Purpose of the flight and payload description

BEXUS which stands for Balloon Experiments for University Students is a project part of the REXUS/BEXUs initiative that allows students from universities and higher education colleges across Europe and more recently also Canada to carry out scientific and technological experiments on stratospheric research balloons. The basic idea behind BEXUS is to provide an experimental space platform for students in different areas of interest such as atmospheric research, fluid physics, magnetic field, materials science, radiations physics, astrophysics, biology and also to serve as a platform for new technology demonstrations.

Each year, two balloons are launched from the European Space Range (ESRANGE) base near Kiruna, Sweden each carrying several experiments assembled on a medium-sized gondola (1.16 m x 1.16 m x 0.84 m). The total lifted-mass is approximately 300kg on each flight. With each payload weighing between 30 and 112 kg that means that 4 student experiments can be accomodated per gondola.

The first five flights of the program were carried out under sponsorship of the Swedish Space Corporation that offered available space on yearly technological flights carried out at ESRANGE. Since 2008, BEXUS is realised under a bilateral Agency Agreement between the German Aerospace Center (DLR) and the Swedish National Space Agency (SNSA). The Swedish share of the payload is made available to students from other European countries through a collaboration with the European Space Agency (ESA). EuroLaunch, a cooperation between ESRANGE and the Mobile Rocket Base (MORABA) of DLR, is the organism responsible for the campaign management and operations of the launch vehicles.

On each cycle of the initiative, experts from DLR, SSC, ZARM (Center of Applied Space Technology and Microgravity, University of Bremen) and ESA provide technical support to the student teams throughout the project. It begins with a Call for Proposals, followed by a condensed space project lifecycle, including typical design phases and reviews, culminating in the launch of the experiments and publication of the final reports.

Details of the balloon flight

Balloon launched on: 10/18/2017 at 11:39 utc
Launch site: European Space Range, Kiruna, Sweden  
Balloon launched by: Swedish Space Corporation (SSC)
Balloon manufacturer/size/composition: Zero Pressure Balloon 12.000 m3
End of flight (L for landing time, W for last contact, otherwise termination time): 10/18/2017 at 13:22 utc
Balloon flight duration (F: time at float only, otherwise total flight time in d:days / h:hours or m:minutes - ): 1 h 40 m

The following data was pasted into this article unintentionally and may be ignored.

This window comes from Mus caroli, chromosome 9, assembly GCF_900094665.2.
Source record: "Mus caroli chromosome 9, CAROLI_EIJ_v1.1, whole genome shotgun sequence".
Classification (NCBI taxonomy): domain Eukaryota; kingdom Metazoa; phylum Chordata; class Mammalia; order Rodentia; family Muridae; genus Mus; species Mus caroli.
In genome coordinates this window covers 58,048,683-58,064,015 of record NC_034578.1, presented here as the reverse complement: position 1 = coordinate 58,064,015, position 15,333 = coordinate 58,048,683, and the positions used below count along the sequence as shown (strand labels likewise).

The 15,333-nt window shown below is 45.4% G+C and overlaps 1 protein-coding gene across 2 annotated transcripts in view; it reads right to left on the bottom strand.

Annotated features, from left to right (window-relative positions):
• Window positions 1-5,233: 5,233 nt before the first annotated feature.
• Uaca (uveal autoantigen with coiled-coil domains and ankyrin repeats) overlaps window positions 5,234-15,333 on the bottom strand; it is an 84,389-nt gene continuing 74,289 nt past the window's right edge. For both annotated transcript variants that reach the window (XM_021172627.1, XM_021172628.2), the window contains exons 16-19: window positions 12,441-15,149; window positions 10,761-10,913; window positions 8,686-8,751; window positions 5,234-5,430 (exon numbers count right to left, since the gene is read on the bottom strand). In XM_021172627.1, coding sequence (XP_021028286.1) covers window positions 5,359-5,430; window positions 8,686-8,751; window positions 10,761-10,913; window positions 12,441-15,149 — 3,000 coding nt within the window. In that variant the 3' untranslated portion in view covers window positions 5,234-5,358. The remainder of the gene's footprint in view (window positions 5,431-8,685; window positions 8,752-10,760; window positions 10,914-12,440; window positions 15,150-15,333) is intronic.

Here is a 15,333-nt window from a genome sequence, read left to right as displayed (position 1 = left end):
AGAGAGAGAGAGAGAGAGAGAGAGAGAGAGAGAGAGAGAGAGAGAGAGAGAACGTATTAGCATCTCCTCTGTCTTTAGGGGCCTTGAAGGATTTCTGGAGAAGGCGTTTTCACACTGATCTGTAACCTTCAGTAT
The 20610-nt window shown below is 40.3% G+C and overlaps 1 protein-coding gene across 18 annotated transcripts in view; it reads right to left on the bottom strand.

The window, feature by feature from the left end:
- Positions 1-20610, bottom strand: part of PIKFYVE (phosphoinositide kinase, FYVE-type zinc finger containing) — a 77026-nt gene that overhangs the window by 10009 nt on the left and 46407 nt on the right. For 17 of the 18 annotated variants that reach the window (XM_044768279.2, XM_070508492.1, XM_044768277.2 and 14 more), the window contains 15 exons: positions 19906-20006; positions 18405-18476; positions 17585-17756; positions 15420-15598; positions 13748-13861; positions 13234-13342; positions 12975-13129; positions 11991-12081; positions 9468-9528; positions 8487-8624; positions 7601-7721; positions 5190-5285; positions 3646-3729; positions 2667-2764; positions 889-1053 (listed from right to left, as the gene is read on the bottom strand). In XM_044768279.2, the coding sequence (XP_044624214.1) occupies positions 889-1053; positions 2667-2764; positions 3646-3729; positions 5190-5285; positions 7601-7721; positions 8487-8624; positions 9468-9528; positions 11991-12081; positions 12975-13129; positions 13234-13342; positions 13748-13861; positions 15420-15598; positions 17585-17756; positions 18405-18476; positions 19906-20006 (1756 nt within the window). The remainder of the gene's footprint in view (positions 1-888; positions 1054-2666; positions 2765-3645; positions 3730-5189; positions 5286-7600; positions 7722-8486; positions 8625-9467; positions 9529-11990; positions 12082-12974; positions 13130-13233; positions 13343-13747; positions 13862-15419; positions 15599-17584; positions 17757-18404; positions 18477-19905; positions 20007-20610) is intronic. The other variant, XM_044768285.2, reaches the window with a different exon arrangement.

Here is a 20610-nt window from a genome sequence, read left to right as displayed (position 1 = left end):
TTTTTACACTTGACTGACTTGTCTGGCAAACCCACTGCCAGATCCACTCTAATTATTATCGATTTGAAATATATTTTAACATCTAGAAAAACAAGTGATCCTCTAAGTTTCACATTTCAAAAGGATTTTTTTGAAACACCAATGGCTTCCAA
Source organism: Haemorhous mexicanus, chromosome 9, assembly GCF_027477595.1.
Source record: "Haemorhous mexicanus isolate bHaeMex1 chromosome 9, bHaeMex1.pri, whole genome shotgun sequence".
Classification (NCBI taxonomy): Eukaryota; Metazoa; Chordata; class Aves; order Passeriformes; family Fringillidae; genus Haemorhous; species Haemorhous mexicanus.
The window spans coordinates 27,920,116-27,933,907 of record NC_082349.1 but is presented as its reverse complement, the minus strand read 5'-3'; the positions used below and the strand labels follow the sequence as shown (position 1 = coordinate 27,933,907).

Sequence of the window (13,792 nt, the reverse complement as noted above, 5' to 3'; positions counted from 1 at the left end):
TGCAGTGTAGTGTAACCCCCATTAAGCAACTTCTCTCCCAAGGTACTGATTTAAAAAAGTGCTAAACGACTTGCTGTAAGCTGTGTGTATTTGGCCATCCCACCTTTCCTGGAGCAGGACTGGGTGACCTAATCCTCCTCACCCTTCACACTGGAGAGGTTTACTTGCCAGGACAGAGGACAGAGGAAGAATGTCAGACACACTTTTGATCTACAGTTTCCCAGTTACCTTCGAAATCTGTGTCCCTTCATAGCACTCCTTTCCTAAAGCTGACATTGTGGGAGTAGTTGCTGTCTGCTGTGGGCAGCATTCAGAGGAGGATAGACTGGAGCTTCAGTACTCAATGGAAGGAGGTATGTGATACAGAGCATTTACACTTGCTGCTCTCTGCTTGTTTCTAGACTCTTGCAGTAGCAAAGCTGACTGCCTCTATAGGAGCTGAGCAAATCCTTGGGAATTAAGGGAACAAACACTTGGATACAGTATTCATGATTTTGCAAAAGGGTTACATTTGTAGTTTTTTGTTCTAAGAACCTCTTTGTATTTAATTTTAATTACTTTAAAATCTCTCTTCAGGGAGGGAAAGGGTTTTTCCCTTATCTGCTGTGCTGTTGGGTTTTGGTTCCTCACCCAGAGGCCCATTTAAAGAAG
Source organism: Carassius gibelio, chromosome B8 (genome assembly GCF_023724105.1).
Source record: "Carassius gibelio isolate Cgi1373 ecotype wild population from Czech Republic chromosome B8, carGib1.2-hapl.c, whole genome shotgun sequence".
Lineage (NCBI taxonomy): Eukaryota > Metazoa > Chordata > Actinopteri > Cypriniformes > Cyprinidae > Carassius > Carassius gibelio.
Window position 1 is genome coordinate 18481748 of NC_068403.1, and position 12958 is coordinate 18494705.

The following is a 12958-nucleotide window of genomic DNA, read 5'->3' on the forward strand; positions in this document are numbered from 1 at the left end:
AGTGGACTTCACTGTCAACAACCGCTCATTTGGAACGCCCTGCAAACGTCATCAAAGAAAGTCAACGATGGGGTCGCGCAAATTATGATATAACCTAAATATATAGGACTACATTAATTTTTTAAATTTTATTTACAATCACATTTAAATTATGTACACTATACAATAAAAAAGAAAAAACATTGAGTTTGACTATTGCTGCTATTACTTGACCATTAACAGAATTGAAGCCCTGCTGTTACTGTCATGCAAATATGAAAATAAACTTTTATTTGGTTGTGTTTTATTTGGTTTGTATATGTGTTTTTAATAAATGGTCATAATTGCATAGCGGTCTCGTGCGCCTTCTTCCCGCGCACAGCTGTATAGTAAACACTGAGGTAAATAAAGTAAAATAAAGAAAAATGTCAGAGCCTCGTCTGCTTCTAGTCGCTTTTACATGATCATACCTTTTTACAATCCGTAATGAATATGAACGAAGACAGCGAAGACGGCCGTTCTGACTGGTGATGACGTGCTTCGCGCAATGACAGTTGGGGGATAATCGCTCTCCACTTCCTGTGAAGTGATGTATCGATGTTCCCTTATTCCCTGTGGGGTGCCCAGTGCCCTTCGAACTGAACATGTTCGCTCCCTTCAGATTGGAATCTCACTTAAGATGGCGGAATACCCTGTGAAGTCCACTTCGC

Landing site: In North Finland
Campaign: BEXUS  

The experiments that were part of Bexus 24 flight were:

CADMUS (Cloud chamber for high Altitude Detection of Muons Under Special relativity effect) developed by Polytechnic University of Catalonia (UPC), Spain whose main goal was to prove that Special Relativity works for particles that travel close to the speed of light. The instrument measured the half-life of the muon decay to see whether it was in agreement with the classical expectation or with the relativistic approach.

DREX (Deployable Reflector EXperiment) developed at the University of Padova, Italy. The purpose of this project was to design, test and verify the performance of a stratospheric deployable reflector named DREX which is a further development of an existing deployable antenna for space. DREX is a prime-focus radial opening antenna that combines inherent redundancy with a reliable deployment mechanism.

EXIST (Examination of Infrasound in the Stratosphere and Troposphere) developed by Luleå University of Technology, Sweden was aimed to measure infrasound, temperature, pressure, wind velocity and direction using two independent sensor boxes. All data obtained was analysed with software used in the International Monitoring System and software developed at the Swedish Institute of Space Physics. It was also compared with data from previous measurements in collaboration with Dr. Daniel Bowman, the Student Leader of the High Altitude Student Payload flights in the United States, and Professor Yamamoto, Kochi University of Technology, who provided the group with microphones developed by SAYA Inc in collaboration with JAXA.

NEMESYS (Neutron Effects on Memory SYStems) developed at University of Rome Tor Vergata, Italy, the experiment aim was to study the effects of particles impact on a memory board as function of the environment. Electromagnetic Field, Lightning Events, altitude and coordinates were monitored during the whole experiment; trying to obtain a correlation between environment factors and soft errors.

External references

Images of the mission

         

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